Whenever we take a risk and try something new, it's important to evaluate the outcome of the risk.
They won't all work out the way we want.
However, rather than make a wholesale decision about whether or not something was successful, we can closely examine the process from beginning to end to determine what worked and what needs adjustment in the future if the assignment were to be used again.
Now that the Hamlet Character Evaluation project has come to an end and the projects have been submitted, it is important for me to review the formative data from when I met with groups during their working process and then read their reflections and review their Google form answers to determine the overall success of the project.
So I ask myself the following questions in reflection:
Did the students meet the learning objectives set forth at the beginning of the unit?
What are the indicators to support the above
Are the skills replicable in future assignments?
Did this assignment really address the standards that the original assignment did?
What percentage of the class really walked away with a valuable learning experience based on their reflections?
How can I modify the assignment in the future to better meet all student needs?
Undoubtedly, there is a disproportionate spread of students who took something meaningful away from the assignment, which isn't uncommon in a 12th grade classroom. One student said, "perhaps this didn't work out the way we thought it would, but it was an excellent learning experience." He was speaking about the group he ended up in and how he ended up doing most of the work. My response to him was that we had to take a risk to know and then I asked him how we could have improved the experience. "I think it was just my group that was the issue."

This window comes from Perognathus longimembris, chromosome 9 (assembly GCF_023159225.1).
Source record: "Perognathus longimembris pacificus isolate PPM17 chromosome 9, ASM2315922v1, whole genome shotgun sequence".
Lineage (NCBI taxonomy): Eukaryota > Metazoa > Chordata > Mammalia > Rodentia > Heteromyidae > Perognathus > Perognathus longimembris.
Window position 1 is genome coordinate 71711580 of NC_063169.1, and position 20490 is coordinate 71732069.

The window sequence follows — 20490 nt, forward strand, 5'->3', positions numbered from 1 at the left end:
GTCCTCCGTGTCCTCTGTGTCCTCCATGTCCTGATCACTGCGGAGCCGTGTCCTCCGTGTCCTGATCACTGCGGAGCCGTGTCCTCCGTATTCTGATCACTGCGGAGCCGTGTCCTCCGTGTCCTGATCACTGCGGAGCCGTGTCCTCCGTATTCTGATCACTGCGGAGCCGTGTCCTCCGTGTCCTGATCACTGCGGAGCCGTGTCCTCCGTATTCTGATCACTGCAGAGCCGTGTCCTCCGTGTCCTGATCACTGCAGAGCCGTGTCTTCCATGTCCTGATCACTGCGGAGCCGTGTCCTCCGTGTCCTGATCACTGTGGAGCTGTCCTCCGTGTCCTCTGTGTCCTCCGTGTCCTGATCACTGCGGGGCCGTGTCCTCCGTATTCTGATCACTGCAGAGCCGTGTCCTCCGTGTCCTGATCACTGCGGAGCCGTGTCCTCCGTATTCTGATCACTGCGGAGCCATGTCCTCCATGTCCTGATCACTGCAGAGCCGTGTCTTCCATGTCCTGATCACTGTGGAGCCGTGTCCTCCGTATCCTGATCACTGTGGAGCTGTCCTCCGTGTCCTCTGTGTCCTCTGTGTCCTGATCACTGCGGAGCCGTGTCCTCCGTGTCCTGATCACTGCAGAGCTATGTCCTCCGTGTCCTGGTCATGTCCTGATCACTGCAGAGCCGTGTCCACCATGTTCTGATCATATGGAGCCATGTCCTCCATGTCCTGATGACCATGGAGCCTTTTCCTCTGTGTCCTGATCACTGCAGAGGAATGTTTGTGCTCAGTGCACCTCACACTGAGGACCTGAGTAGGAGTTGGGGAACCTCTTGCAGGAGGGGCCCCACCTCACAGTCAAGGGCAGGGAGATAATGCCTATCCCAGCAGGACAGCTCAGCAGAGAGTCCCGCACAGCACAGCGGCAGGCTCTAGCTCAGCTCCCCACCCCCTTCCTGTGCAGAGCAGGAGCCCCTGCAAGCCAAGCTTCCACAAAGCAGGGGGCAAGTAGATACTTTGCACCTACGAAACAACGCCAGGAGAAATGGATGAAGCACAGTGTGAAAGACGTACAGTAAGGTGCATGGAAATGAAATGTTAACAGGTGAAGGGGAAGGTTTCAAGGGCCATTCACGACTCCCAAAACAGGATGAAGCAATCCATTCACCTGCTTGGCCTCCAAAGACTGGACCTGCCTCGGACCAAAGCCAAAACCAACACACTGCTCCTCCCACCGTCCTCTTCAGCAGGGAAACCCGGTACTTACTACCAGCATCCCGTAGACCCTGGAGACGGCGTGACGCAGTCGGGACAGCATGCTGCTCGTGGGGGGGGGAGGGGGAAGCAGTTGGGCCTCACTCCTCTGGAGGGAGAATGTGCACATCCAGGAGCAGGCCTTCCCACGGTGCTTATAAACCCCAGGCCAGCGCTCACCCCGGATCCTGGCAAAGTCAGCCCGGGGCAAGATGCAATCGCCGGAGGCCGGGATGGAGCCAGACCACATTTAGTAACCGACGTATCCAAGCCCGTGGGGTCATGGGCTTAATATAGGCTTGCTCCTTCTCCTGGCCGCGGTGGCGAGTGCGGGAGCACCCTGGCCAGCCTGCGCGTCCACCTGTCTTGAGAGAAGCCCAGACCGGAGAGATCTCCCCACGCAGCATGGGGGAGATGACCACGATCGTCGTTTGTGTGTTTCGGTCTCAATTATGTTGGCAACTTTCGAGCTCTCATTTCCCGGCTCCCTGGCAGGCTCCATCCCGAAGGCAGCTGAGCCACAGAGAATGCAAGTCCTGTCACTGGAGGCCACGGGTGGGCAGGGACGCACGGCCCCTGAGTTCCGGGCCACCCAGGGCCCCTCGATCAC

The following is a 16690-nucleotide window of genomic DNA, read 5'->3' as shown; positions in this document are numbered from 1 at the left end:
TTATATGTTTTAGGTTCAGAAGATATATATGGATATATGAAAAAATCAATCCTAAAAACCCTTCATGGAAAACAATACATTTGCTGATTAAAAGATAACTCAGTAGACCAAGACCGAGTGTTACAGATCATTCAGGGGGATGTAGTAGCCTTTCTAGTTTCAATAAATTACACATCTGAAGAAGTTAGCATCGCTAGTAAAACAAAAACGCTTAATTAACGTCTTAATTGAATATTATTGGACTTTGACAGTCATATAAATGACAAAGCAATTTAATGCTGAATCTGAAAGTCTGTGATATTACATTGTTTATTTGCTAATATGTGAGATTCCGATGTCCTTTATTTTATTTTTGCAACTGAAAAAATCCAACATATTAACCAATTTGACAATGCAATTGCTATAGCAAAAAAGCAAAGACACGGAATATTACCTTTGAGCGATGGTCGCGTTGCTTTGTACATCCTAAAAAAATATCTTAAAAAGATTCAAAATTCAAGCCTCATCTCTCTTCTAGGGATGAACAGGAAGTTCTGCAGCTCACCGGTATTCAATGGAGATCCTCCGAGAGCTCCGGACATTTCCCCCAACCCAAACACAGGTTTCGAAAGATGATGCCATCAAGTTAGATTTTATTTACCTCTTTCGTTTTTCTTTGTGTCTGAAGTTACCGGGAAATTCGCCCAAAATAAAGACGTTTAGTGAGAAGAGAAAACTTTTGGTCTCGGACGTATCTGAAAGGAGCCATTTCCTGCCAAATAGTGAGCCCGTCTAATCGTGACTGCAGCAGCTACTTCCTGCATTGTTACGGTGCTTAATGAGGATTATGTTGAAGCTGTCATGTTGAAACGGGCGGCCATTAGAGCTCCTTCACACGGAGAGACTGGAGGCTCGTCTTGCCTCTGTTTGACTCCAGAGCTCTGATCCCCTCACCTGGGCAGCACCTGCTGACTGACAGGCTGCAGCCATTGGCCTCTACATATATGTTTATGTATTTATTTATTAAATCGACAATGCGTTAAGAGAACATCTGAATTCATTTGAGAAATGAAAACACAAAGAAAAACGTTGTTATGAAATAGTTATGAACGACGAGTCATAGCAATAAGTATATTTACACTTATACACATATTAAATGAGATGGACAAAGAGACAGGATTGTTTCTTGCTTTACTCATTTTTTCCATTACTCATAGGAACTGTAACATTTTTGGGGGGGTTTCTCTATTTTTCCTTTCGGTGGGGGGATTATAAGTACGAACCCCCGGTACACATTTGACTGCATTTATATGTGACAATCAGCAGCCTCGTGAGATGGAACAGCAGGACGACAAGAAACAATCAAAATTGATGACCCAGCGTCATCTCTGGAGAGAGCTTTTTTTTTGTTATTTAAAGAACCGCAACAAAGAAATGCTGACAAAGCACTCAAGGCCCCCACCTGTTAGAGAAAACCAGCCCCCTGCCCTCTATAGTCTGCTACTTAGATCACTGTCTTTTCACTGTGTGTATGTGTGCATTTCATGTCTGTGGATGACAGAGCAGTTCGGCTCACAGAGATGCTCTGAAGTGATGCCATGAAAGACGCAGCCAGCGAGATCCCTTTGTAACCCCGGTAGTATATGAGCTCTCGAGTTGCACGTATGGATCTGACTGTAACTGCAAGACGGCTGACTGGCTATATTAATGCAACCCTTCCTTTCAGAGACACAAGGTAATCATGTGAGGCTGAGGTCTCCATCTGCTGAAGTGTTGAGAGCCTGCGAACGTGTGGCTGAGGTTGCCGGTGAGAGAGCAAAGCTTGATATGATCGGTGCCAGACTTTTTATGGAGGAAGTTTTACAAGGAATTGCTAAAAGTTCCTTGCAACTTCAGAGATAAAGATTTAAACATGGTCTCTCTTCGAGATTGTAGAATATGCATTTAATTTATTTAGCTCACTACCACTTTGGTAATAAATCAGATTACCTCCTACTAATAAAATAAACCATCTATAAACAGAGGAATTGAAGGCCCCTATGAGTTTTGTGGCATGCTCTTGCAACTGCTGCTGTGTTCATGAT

One of the challenges we also hoped to address with the assignment was student participation in the reviewing of classwork. I worked with the students who designed the assignment to put together the Google form and we decided students would be held accountable for their viewing of the videos and the learning they were supposed to take away from each as well as providing feedback for students about what they developed.
More will be revealed after the first viewing.
Here are a few examples of the final projects:
Here is what some students had to say about the experience:
"Doing this project was both frustrating and educating. Being able to diagnose the character I was assigned (Laertes) was very helpful because it helped me to further analyze his characteristics and mental thoughts. However, the process of showing Laertes diagnosis was a hard and stressful one." - Kelly, high school senior
"Too much freedom that may have lead to a lack of structure.. groups ended up depending on each other for ideas on how to approach the project and it might have been difficult for people who had a minor character." - Barbara, high school senior and co-designer of the project
"This was a good way for people to open their minds more when they're reading. Not a lot of people read and think "what is psychologically wrong with this character?' It allowed people to create their own opinions towards the characters." - Gillian, high school senior and co-designer of the project
After the first day of viewing, I'm impressed with what students came up with. Most groups showed a good understanding of the character and his/her function in the play. Creatively each group came up with a diagnosis and a treatment plan that seemed appropriate given their earlier work.
Admittedly, I was expecting a catastrophe and was pleasantly surprised by the outcome. The Google form data will reveal more data that will offer another way to adjust the project and learning in the future.
As teachers, we need to allow projects to play out as they will, adjusting as we go and making sure to really examine the data before we make a judgment on the success of what has transpired. As long as we have collected multiple pieces of data, we can easily point to student learning and growth and then problem shoot or provide supports where needed.
How do you review data from a project to assess the success of the overall expectations? Please share
*This post originally ran on my Education Week Teacher Blog in March of 2016